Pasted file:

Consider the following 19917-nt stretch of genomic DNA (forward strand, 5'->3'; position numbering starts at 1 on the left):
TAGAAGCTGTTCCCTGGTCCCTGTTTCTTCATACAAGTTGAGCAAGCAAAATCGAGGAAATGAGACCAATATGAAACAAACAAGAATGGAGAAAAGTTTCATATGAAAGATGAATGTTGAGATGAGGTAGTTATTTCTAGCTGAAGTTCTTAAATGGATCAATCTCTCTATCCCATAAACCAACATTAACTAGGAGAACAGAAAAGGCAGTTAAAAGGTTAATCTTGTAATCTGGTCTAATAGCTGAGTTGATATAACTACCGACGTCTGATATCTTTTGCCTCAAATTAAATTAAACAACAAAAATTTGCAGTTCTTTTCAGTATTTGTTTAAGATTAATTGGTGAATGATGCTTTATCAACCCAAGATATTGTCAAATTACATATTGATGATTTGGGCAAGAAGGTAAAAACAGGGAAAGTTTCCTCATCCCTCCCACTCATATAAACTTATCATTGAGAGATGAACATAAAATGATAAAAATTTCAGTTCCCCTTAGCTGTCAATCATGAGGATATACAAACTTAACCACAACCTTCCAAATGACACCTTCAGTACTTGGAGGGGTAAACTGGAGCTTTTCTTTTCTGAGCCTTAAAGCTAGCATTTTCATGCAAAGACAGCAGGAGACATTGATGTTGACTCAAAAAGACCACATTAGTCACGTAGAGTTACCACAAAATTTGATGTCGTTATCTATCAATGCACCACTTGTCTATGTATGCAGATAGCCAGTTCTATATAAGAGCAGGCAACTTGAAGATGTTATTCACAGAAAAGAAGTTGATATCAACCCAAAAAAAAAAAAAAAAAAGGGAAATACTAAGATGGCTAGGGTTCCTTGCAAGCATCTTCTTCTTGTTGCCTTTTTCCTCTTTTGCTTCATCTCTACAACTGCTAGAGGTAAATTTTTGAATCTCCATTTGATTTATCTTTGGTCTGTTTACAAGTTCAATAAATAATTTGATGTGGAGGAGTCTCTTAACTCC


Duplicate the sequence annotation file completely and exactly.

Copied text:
Consider the following 19917-nt stretch of genomic DNA (forward strand, 5'->3'; position numbering starts at 1 on the left):
TAGAAGCTGTTCCCTGGTCCCTGTTTCTTCATACAAGTTGAGCAAGCAAAATCGAGGAAATGAGACCAATATGAAACAAACAAGAATGGAGAAAAGTTTCATATGAAAGATGAATGTTGAGATGAGGTAGTTATTTCTAGCTGAAGTTCTTAAATGGATCAATCTCTCTATCCCATAAACCAACATTAACTAGGAGAACAGAAAAGGCAGTTAAAAGGTTAATCTTGTAATCTGGTCTAATAGCTGAGTTGATATAACTACCGACGTCTGATATCTTTTGCCTCAAATTAAATTAAACAACAAAAATTTGCAGTTCTTTTCAGTATTTGTTTAAGATTAATTGGTGAATGATGCTTTATCAACCCAAGATATTGTCAAATTACATATTGATGATTTGGGCAAGAAGGTAAAAACAGGGAAAGTTTCCTCATCCCTCCCACTCATATAAACTTATCATTGAGAGATGAACATAAAATGATAAAAATTTCAGTTCCCCTTAGCTGTCAATCATGAGGATATACAAACTTAACCACAACCTTCCAAATGACACCTTCAGTACTTGGAGGGGTAAACTGGAGCTTTTCTTTTCTGAGCCTTAAAGCTAGCATTTTCATGCAAAGACAGCAGGAGACATTGATGTTGACTCAAAAAGACCACATTAGTCACGTAGAGTTACCACAAAATTTGATGTCGTTATCTATCAATGCACCACTTGTCTATGTATGCAGATAGCCAGTTCTATATAAGAGCAGGCAACTTGAAGATGTTATTCACAGAAAAGAAGTTGATATCAACCCAAAAAAAAAAAAAAAAAAGGGAAATACTAAGATGGCTAGGGTTCCTTGCAAGCATCTTCTTCTTGTTGCCTTTTTCCTCTTTTGCTTCATCTCTACAACTGCTAGAGGTAAATTTTTGAATCTCCATTTGATTTATCTTTGGTCTGTTTACAAGTTCAATAAATAATTTGATGTGGAGGAGTCTCTTAACTCC